Getting Married in 2021? Why You Need to Talk as a Couple About Credit Card Debt

by Kimberly Rotter | Updated July 21, 2021 - First published on April 24, 2021

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A married couple walking out of church holding hands and looking at each other.

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If you're planning to walk down the aisle this year, you need to disclose your credit card debt and discuss financial goals with your partner.

Perhaps you're one of the many couples who had their wedding postponed due to COVID-19. If so, and you're finally getting the chance to walk down the aisle in 2021, there's a lot to be excited about.

But before you begin to plan your new married life together, make sure to address any financial concerns you have. That means discussing any debt before you say, "I do."

Keep reading to learn more about why you need to talk as a couple about credit card debt.

What's mine is yours and what's yours is mine

Once you walk down the aisle and say, "I do," get ready to start sharing your financial lives in addition to your towels. In states with community property laws, both partners equally share the responsibility for repaying debts incurred during the marriage, no matter whose name appears on the debt.

Keep in mind, though, that a divorce decree does not replace your legal obligation to repay debts that are in your name.

Sounds like a conundrum doesn't it? It can be. Because even if the judge says your spouse is responsible to pay off half of a credit card balance that's in your name alone, the credit card issuer will hold you 100% responsible for it -- and can take you to court if you default. And if your partner fails to pay, it'll be up to you to seek a legal judgment and try to collect.

The following are community property states:

  • Arizona
  • California
  • Idaho
  • Louisiana
  • Nevada
  • New Mexico
  • Texas
  • Washington
  • Wisconsin
  • Alaska also allows its residents to opt into a community property system

Even if you don't live in a community property state, you're not necessarily liberated from all of your partner's debts incurred during the marriage.

If the money was used for the benefit of the household, you might be responsible to help repay it. For example, if you shared one car that was in your partner's name, you might be ordered to help repay the car loan. That's one way you could get stuck with your partner's debt.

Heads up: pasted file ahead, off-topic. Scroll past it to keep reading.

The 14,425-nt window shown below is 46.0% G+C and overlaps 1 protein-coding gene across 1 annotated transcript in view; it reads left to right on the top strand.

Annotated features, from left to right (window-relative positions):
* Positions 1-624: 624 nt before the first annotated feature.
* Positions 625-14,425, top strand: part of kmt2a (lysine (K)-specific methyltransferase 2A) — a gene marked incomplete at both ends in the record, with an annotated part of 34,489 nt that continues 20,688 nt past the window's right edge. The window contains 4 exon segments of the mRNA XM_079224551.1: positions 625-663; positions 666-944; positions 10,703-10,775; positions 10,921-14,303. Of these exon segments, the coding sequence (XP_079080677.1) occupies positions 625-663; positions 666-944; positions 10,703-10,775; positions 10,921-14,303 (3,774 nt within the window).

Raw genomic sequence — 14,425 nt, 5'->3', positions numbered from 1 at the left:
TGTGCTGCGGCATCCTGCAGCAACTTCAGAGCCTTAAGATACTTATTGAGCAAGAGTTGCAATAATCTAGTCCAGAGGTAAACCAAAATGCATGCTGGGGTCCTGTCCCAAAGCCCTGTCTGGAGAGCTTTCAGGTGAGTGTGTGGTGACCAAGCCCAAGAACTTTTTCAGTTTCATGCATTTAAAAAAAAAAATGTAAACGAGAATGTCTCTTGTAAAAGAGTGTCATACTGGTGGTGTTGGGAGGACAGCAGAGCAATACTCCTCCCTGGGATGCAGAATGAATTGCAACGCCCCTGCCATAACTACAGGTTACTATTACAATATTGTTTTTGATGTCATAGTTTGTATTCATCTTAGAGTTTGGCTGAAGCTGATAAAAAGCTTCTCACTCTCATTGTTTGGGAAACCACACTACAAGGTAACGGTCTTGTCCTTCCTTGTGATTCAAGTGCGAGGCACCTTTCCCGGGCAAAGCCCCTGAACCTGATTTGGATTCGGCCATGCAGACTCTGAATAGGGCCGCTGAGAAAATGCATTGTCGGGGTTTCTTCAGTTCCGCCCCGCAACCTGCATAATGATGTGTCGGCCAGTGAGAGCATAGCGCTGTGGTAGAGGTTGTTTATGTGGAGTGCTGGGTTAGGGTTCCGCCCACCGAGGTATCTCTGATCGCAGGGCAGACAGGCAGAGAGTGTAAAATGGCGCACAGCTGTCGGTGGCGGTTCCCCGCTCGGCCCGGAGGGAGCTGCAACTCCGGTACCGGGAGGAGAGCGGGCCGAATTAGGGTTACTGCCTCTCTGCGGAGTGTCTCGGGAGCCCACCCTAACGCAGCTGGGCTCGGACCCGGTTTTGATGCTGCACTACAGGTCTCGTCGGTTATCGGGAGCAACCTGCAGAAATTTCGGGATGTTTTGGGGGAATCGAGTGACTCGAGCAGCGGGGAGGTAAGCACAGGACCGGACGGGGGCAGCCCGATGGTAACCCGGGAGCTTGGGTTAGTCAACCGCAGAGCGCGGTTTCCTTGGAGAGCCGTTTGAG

This is why discussing any debt -- including credit card debt -- before marriage is a must. Debt will only slow you down from reaching your financial goals as a couple.

Plus, it's good to go into the marriage knowing ahead of time if one of you is a saver and the other a spender, or if one of you has trouble managing money. If you both know what you're getting into before you tie the knot, you can work together to improve financial habits and reach the goals that are important to you.

You can work together to develop a debt payoff plan

Being open and honest about your credit card debt before marriage will help you both to work together and figure out how to pay off debt. You'll be able to work out your joint goals as you begin your new partnership together. Plus, you can set ground rules for how you spend and manage money going forward.

Credit card debt can delay your goals

If you don't discuss your credit card debt and personal finances before marriage, you may find it's harder to reach your life goals. Debt, poor credit histories, and low credit scores can significantly impact all areas of your life. Not only will it be hard to apply for new rewards credit cards with great perks, you may struggle to buy a home or even to start a family if you have a lot of debt.

Hidden financial surprises are not fair or fun

There's nothing fun about hidden financial surprises, and it's not fair to keep this from someone you love. You may feel uncomfortable about bringing up credit card debt or other debt that you have, but it's essential to do so early in your relationship.

It feels bad enough when you owe lots of money. And there's plenty of research pointing to the psychological cost of debt. But things could become a lot worse if your partner finds out about your financial troubles after your wedding day. That dishonesty could add even more tension to you and any debt problems.

The bottom line

Planning a wedding is an exciting time, but it's important to consider the future responsibilities you both will have as married partners. Being honest about your credit card debt and future financial goals before you walk down the aisle is the best bet.

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